The reason that conjunctive form is sometimes referred to as 'the formal conjunctive' is due to its use before a comma. Usually, the conjunction particle て would be used to separate clauses in sentences, however, the formal conjunctive allows this to be done without て. Let's look at some examples.
- 飛行機のエンジンが爆発をし、海に墜落した。The engine of the airplane exploded, (and) it crashed into the ocean.
- 朝食を食べ、出かける準備をしてください。Eat your breakfast, (and) please get ready to go out.
- 北海道は寒く、景色が綺麗。Hokkaido is cold, (and) the scenery is pretty.
- 学校は楽しく、色々学べるので学校が好きです。School is fun, (and) I can learn various things so I like it.
The wind blew, a demon appeared.
Memorizing the book, I then set my sights on the test.
I messed up my speech (and), without thinking, let out a sigh.
Narrator: 'Ronald stopped at the red light and waited calmly for the signal change while manually setting his wristwatch. Little did he know that this seemingly simple act would lead to his death only a week later.'
Ronald: 'What? What did you say?'
I showed up late, (and) was scolded by my boss.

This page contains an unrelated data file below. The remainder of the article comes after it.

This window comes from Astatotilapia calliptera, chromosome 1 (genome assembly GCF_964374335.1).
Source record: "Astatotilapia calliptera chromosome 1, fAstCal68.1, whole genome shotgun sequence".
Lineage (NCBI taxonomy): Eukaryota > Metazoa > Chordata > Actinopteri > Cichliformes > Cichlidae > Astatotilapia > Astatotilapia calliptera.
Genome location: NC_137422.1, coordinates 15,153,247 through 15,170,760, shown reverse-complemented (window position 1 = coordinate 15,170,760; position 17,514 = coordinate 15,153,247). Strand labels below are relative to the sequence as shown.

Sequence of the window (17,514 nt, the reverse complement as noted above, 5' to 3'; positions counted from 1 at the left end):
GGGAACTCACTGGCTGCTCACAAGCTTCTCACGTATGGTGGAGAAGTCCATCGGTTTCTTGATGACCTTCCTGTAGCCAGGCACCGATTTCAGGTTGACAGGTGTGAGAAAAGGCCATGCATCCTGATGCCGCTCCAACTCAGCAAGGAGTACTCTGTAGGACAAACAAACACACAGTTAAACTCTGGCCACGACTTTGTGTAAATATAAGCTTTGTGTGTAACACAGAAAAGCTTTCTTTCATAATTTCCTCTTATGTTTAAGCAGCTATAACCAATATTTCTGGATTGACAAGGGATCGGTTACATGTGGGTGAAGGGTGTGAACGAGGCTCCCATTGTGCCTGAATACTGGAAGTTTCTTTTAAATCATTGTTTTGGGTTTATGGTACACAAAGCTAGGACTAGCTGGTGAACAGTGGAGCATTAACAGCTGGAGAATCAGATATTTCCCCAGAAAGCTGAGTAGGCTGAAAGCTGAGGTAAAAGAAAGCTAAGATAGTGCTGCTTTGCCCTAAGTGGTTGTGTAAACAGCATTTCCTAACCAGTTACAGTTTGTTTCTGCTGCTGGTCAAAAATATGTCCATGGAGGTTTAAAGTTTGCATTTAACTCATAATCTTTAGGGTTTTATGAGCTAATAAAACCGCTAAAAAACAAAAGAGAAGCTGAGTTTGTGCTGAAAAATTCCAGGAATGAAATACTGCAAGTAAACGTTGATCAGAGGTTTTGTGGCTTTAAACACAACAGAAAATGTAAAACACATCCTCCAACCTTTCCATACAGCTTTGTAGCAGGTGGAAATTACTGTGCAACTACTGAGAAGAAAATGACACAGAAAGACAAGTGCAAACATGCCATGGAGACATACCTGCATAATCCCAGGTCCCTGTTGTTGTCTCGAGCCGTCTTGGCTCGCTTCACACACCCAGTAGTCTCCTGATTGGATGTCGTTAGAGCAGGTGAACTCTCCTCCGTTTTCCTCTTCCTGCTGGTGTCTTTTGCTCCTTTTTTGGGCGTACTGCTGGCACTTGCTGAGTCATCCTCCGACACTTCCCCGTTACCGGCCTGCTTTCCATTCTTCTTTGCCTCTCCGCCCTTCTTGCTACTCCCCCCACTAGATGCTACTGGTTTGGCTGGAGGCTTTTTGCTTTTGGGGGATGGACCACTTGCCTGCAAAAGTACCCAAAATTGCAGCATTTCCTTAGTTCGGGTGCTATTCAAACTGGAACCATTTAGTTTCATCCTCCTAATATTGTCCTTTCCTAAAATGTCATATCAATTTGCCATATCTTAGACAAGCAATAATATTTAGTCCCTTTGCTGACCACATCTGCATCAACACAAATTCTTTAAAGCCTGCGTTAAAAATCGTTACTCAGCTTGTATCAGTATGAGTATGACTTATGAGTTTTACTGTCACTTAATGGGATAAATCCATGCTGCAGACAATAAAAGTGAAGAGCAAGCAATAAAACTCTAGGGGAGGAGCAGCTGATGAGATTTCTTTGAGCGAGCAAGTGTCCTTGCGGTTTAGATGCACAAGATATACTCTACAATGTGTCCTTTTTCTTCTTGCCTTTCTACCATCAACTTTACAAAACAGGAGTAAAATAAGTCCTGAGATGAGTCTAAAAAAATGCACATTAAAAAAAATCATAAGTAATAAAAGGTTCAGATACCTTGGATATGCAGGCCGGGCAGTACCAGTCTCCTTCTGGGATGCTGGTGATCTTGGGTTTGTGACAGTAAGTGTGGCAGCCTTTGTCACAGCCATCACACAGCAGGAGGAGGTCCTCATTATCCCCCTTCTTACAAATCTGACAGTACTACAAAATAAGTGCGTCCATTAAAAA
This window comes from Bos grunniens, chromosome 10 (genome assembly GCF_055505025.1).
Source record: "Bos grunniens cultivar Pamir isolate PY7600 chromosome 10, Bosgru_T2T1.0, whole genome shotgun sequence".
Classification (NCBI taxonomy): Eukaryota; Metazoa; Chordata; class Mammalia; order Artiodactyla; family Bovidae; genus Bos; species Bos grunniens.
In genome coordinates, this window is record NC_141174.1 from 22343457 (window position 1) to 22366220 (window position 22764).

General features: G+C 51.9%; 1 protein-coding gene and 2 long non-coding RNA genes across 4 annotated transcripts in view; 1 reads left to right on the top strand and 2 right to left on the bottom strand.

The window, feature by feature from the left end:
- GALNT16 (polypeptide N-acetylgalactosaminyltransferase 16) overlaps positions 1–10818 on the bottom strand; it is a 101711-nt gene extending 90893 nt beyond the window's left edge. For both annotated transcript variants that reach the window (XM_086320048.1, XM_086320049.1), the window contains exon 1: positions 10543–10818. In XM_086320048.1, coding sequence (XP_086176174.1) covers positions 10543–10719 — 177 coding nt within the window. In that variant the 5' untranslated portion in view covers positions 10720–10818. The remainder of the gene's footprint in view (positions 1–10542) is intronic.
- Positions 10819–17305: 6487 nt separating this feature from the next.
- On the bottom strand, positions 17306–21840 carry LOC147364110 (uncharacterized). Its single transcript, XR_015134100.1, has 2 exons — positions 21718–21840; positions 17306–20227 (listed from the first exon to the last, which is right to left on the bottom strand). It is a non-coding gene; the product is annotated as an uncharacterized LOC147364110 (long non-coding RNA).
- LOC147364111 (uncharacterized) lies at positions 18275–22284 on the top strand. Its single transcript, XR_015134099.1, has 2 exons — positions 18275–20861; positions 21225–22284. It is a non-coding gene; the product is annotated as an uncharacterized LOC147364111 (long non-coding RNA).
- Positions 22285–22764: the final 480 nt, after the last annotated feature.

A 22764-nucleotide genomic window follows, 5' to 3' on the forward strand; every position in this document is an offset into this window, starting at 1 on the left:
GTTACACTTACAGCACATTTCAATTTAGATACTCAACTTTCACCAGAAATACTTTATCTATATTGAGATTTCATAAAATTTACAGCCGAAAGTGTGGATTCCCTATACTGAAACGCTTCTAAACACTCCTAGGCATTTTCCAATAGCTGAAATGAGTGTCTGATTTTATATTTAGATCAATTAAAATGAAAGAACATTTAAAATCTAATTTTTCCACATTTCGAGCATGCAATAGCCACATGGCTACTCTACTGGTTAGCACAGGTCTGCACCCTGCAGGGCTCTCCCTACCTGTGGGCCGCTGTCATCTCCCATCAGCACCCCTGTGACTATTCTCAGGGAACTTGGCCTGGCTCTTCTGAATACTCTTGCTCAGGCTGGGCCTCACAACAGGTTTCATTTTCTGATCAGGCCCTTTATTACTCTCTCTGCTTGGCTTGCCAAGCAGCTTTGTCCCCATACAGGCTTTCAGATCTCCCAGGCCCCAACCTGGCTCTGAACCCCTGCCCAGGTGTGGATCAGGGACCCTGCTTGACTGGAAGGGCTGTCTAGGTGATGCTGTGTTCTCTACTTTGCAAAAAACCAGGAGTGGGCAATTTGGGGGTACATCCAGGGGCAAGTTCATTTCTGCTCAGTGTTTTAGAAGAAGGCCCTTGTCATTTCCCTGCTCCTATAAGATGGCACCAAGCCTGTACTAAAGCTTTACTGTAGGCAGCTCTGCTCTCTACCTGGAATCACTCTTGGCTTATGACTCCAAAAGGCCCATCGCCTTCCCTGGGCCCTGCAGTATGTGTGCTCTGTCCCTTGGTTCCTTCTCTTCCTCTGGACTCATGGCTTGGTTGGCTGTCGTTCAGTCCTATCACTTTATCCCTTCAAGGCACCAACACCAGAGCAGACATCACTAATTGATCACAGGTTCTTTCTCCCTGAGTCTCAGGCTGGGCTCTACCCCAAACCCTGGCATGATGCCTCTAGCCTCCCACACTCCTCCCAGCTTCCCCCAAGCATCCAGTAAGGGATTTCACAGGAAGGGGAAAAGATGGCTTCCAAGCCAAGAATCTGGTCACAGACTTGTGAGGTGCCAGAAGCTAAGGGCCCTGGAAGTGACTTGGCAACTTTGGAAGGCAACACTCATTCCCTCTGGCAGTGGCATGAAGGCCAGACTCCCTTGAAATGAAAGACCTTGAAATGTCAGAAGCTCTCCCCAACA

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Tae Kim's Japanese Grammar Guide
[AIAIJ] An Integrated Approach to Intermediate Japanese
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連用形 – Grammar Discussion
Most Recent Replies (9 in total)
It’s in the text I came across in a JLPT reading book.
It might not be required as " 母乳を求め母を呼ぶ" is not a separate clause in this case. I had a wee thought as well where you wouldn’t use a comma with the informal conjunctive
You’d stick a comma after 行って as it is separating the clauses, but you wouldn’t stick a comma after 買って as they’re the same clause. I wonder if your 母乳 sentence would fall into this category.
Asked my wife (she’s a native speaker and wives are usually right anyway). She’s not sure that it is absolutely required, however its unusual to not have a comma, and in this sentence it doesn’t have any 違和感. Adding in the commas is apparently very common in business Japanese as its seen as making the sentence easier to read and therefore is considerate and polite which is pretty much essential in Japanese.
A penny for your thoughts @mrnoone or @pushindawood
Commas are usually added in for pause to make things easier to understand, and to avoid misunderstandings. You can read more about this here:
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